Creating a Platform & Selling Books
One author turned her cancelled wedding into a successful book and a new career. Another author's platform - almost publicity-free - has made him one of the most well-known experts in his field after ten books in only seven years. How did they do it?
Creating a Platform & Selling Books
How two authors created platforms that didn't depend on tons of publicity.Rachel Safier, author of There Goes the Bride: Making Up Your Mind, Calling it Off and Moving On (Jossey-Bass, 2003) and Mr. Right Now: When Dating is Better Than Saying "I Do" (Jossey-Bass, 2004).
In the spring of 2001, Washington, D.C.-based freelance writer Rachel Safier and her fiancé broke off their engagement only two weeks before their wedding. She looked around for a book that could help her deal with the emotions and the logistics of a cancelled wedding, but found nothing, so she decided to write it herself.
“I started writing the book two days after we called it off,” Safier recalls. “I found writing it the most cathartic thing.”
Publicity was never part of Safier’s platform, only her book promotion.
Calling upon her research, interviewing, and writing skills, Safier included her own experiences, those of dozens of other “almost brides,” and plenty of emotional and logistical advice from experts as well as women who had been through the challenges of a cancelled wedding.
Would there be a market for her book? You bet. According to Safier, 20% of all engagements and weddings in the U.S. are called off every year. That’s 500,000!
There Goes the Bride: Making Up Your Mind, Calling it Off and Moving On is that rare thing in today’s publishing world: a book for an un-tapped market. Jossey-Bass promoted the book knowing that the media would welcome something new and useful. Safier wouldn’t be competing for press attention with other authors who’d written similar books because Safier was the only one out there promoting a book for almost brides.
Through national TV appearances, plenty of newspaper and magazine articles around the country, and Internet promotion on wedding-planning sites, Safier and her publisher spread the word.
The book did so well that Safier followed it with Mr. Right Now: When Dating is Better Than Saying "I Do", which Jossey-Bass published in 2004.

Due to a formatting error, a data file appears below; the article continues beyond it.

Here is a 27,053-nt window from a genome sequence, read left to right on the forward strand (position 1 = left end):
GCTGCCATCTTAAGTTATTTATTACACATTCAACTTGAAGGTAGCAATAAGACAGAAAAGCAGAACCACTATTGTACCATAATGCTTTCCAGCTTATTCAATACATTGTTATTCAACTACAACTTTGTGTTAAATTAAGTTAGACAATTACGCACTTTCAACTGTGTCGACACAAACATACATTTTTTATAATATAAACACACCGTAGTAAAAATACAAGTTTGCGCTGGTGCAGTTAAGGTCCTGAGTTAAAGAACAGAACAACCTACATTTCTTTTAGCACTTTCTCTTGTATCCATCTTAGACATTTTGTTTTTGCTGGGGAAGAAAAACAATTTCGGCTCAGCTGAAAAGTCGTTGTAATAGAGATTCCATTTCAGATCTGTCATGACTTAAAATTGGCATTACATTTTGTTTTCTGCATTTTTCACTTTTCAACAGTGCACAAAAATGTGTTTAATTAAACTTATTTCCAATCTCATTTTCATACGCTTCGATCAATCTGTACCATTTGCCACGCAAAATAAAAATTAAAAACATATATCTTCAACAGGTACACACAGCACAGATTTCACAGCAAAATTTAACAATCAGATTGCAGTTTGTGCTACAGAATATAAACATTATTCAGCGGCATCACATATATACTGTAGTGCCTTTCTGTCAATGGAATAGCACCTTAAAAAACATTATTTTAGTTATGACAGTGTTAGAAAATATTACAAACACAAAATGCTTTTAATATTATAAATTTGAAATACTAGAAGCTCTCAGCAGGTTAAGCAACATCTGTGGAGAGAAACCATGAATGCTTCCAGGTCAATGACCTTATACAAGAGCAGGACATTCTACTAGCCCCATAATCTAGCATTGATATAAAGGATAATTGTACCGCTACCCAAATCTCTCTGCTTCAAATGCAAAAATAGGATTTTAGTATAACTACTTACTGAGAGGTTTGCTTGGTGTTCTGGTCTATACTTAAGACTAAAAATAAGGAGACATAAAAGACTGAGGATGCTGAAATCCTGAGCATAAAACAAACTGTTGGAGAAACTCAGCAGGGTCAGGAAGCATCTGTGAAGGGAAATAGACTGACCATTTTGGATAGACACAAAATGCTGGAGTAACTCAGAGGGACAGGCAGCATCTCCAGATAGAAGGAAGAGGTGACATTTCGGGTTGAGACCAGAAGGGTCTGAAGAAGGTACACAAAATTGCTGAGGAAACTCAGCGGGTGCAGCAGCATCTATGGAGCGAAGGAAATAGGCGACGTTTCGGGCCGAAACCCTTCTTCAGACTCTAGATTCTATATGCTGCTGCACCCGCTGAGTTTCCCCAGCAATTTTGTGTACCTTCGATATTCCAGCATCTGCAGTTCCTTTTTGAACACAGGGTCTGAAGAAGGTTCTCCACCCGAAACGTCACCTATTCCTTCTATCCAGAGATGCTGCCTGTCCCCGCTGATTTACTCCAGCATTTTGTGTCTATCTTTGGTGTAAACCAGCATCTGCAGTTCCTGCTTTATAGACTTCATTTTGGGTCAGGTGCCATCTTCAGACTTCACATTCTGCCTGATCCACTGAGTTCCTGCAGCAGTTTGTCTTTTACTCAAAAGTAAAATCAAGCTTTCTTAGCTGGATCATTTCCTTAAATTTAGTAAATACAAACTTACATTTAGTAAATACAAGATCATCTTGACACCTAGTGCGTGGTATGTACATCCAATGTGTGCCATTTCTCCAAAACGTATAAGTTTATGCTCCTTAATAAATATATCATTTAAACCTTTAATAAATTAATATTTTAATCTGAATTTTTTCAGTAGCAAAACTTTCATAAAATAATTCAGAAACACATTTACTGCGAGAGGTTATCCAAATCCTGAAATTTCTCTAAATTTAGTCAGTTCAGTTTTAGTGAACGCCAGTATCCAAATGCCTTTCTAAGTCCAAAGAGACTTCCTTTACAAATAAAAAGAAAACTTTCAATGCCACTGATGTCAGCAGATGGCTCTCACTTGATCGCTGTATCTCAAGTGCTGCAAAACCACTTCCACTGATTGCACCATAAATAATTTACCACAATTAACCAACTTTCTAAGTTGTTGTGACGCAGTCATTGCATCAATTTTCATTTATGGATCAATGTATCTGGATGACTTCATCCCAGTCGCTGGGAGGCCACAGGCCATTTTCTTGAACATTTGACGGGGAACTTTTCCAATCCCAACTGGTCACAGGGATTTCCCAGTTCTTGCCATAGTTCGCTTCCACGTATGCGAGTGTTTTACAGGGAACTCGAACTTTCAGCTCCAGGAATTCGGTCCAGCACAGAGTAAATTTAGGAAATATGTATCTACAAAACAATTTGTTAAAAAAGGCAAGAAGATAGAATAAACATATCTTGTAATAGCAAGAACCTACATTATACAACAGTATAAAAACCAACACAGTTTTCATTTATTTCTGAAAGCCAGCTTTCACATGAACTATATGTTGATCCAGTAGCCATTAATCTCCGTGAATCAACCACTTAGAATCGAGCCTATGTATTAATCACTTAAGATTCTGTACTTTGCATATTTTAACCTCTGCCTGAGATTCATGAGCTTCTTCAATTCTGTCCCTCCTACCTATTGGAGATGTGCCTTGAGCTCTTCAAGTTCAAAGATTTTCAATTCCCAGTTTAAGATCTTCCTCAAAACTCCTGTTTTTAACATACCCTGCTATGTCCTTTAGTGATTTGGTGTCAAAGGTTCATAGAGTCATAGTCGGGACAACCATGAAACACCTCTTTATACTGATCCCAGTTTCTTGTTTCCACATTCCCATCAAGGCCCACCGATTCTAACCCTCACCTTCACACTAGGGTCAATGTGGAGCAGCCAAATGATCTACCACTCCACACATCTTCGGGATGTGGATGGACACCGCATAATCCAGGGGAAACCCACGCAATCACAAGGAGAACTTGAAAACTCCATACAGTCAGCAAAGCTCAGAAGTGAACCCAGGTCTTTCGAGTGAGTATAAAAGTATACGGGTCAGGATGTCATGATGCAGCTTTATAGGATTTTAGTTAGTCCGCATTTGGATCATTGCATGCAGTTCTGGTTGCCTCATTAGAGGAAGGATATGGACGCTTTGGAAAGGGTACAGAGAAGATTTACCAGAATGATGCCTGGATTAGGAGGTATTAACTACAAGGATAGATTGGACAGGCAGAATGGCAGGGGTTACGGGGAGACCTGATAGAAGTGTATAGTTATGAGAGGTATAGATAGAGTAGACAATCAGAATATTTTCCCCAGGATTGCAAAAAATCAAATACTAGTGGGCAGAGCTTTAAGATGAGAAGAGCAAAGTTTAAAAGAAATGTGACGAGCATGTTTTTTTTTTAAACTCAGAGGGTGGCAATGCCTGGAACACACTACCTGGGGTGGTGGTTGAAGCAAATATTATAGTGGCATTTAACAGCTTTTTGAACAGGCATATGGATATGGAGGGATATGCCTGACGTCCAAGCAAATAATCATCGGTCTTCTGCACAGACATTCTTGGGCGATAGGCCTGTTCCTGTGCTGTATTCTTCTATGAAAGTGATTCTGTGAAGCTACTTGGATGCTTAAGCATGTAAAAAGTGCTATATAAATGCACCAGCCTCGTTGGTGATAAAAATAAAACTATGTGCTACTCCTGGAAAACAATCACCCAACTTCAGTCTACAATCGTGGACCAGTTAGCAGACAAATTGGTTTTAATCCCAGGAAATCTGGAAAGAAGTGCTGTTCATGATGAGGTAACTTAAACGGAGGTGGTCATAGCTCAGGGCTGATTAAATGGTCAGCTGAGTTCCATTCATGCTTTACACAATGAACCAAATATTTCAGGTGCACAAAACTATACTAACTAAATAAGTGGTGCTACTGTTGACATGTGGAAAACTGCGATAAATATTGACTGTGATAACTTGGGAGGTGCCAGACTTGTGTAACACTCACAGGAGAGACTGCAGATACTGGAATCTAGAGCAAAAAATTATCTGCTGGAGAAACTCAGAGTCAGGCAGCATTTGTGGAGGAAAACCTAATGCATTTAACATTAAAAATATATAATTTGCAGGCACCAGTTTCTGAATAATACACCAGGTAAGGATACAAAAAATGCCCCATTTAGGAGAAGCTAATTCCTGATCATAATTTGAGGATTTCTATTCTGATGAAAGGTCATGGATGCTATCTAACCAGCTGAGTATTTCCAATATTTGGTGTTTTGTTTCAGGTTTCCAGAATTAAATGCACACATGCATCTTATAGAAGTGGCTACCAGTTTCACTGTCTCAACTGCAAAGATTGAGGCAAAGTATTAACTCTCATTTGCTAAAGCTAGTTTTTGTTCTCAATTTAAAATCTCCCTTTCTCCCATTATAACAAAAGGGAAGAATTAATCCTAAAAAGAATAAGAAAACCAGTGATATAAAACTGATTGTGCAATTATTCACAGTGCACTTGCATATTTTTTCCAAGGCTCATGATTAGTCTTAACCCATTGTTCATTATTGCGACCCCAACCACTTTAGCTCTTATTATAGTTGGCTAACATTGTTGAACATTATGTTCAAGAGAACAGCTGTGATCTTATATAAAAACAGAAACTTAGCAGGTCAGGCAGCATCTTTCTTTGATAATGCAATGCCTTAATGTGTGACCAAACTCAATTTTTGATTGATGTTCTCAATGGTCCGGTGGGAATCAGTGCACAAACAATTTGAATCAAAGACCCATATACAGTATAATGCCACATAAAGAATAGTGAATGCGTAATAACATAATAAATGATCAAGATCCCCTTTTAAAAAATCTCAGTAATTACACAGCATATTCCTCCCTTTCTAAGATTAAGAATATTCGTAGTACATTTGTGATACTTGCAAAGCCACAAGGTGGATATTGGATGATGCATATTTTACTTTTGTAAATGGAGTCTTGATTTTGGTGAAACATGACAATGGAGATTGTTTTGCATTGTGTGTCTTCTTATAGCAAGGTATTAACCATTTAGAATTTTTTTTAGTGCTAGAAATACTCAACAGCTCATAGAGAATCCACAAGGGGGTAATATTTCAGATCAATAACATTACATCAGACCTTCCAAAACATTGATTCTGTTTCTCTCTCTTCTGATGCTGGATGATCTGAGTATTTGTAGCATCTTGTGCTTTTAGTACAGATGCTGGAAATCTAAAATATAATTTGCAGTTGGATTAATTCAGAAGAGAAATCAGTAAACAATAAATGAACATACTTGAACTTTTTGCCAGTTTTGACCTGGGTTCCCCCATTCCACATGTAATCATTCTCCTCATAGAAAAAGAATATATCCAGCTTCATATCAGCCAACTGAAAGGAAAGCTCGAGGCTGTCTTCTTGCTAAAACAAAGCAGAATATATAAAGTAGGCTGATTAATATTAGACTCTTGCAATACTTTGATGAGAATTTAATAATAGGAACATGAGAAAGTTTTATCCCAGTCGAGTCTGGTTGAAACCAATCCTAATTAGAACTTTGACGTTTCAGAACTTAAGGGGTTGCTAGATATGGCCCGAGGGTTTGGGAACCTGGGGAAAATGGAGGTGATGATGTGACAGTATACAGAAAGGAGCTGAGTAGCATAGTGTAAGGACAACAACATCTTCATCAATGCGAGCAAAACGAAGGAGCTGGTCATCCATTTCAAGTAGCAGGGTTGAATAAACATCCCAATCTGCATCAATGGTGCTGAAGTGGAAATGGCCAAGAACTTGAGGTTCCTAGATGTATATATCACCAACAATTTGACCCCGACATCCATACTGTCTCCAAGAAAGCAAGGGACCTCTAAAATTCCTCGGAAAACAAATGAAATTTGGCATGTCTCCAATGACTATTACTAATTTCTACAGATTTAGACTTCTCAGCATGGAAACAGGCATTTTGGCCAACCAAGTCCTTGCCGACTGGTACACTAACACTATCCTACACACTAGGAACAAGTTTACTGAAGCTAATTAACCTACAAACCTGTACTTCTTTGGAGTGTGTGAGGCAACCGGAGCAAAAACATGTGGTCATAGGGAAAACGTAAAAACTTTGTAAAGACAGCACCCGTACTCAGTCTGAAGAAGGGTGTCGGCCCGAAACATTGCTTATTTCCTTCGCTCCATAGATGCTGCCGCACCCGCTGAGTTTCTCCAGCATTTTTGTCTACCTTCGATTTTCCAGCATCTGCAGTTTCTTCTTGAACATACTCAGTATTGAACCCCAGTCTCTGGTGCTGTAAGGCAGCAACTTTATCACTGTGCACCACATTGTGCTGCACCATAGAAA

Carl McColman, author of:
Award-winning, critically acclaimed author and independent Celtic scholar Carl McColman has created a platform and promoted his books without relying on publicity and the media.
”Write for your community,” he advises. “Identify who your community is – who your readers are – and then write for them. The average person on the street doesn’t know who I am, but the average Pagan does.”
How has he reached them?
“Through the Internet, through appearances at events sponsored by Pagans and Wiccans, at festivals and gatherings,” he explains. “I speak at Unitarian churches with Pagan groups, I give classes at bookstores and at colleges. I don’t do marketing in the sense of spending big bucks. I do marketing in the sense of staying plugged into my community.”
McColman writes articles for Pagan and Celtic spirituality publications. He led a tour of Ireland in 2003, and will lead another one early next year. He has his own email newsletter, and he just started a blog.
“Part of it is believing in your message so much that you’re willing to talk about your message,” he says, adding that he writes books for one of the fastest growing markets in publishing. “I have a growing community of potential readers. There are more Pagans now than in 1990, so publishers want more Pagan books. Independent publishers are more willing to support authors who aren’t household names, and are more willing to help develop your career. I also get independent retailer support. They push the books. They call and ask me to come do signings. Get to know the retailers. They’re not just merchants, they’re dedicated book people and they’ll support you.”